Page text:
J&J’s Vaccine Results Are In. So What’s the Verdict?

Sam Fazeli, a Bloomberg Opinion contributor who covers the pharmaceutical industry for Bloomberg Intelligence, answered questions about Johnson & Johnson’s Covid-19 vaccine after the drugmaker released results from a large, late-stage trial. The conversation has been edited and condensed.

Johnson & Johnson’s vaccine — a single-shot dose that’s easy to store, unlike others now in use — has been seen as a potential game-changer in the Covid-19 fight, and so these trial results were eagerly anticipated. Are they as good as people were hoping? 

Yes and no. The overall efficacy of 66% is not as good as what’s been shown in the shots developed by Pfizer Inc.-BioNTech SE, Moderna Inc. and Novavax Inc., but this was skewed by the inclusion of data from trials in Latin America and South Africa. When you just look at the U.S., the efficacy was 72%, which is better, but even this perhaps falls short of the hope of 80% or so. J&J suggested that its U.S. efficacy may be lower because of new and unknown variants circulating in the country,  but that seems far-fetched given that Novavax managed an 86% efficacy in the U.K. even in those infected with the B.1.1.7 variant that emerged there.  Still, the vaccine did have 85% efficacy against severe disease and 100% efficacy against hospitalization or death. So it’s a valuable addition — especially when you also consider J&J’s manufacturing might.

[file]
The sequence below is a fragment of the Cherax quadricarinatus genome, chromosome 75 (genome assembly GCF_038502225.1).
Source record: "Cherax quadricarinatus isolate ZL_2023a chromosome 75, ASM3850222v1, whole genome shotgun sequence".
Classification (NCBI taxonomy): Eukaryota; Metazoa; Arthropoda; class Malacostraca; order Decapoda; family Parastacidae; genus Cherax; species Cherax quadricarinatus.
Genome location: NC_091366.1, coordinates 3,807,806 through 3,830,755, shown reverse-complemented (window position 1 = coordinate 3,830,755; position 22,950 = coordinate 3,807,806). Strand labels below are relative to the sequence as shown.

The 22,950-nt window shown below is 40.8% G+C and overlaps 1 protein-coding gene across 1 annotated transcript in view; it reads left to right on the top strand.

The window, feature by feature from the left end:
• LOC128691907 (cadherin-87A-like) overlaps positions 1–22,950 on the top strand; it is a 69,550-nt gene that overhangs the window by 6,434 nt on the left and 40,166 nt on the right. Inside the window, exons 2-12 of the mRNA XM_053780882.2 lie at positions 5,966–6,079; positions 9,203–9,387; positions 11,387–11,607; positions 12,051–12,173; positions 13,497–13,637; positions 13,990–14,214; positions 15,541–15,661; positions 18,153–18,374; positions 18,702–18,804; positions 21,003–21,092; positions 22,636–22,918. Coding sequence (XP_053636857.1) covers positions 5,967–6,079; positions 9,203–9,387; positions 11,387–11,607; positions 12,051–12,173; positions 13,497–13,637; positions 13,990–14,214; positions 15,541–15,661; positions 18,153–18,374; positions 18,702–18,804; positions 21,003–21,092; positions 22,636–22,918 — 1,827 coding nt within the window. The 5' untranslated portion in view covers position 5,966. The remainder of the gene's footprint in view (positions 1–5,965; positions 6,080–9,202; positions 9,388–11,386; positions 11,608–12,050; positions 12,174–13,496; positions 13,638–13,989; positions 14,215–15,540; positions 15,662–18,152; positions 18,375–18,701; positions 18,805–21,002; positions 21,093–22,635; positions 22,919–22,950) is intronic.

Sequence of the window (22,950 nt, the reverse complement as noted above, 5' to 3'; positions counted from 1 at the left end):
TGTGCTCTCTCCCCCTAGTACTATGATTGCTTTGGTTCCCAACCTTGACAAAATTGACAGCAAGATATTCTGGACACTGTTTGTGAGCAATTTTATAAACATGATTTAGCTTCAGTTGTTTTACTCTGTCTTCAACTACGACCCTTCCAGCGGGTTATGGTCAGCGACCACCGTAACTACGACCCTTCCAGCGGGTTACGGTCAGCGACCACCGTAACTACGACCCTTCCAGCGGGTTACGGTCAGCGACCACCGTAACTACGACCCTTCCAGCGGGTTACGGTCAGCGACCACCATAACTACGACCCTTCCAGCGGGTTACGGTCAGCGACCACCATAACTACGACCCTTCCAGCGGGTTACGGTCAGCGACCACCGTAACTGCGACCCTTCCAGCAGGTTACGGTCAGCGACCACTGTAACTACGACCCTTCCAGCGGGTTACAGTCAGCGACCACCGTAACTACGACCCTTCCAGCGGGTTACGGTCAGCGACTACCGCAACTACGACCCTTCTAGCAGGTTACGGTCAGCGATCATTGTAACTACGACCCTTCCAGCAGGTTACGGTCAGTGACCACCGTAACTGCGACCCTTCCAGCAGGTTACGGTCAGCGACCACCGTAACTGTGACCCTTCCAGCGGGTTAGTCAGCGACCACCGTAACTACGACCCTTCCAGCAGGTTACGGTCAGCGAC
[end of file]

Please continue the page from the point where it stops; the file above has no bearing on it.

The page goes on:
Is there something in how the vaccine is made that may make it more or less effective than other types?

Well, this trial is looking at only one dose, so there is no booster like the others now in use, which may explain the lower efficacy. Still, those others had close to 90% efficacy 15 days after the first dose and before the second dose, so on the surface it doesn’t quite match up to those. But we simply don’t know what would have happened to the efficacy of the other vaccines if they had not included a second booster dose. J&J is conducting a two-dose trial with a 57-day interval between the two doses. We will have the results of that trial later in 2021.

What do the findings means for the vaccination effort and rollout?

It’s a positive development despite the slightly disappointing efficacy results. J&J has pledged to sell the vaccine at cost, at least during the pandemic. This means that the vaccine will be more affordable for many lower-income countries. It’s also much easier to ship, store and use because it can be kept under normal refrigeration for at least three months. So all in all its a much easier vaccine to get into people’s arms. Bottom line, we need as many tools as possible in the pandemic fight, and this vaccine has the potential to do a lot of good, even with the unknowns.

What's new in this data that wasn't in other trials?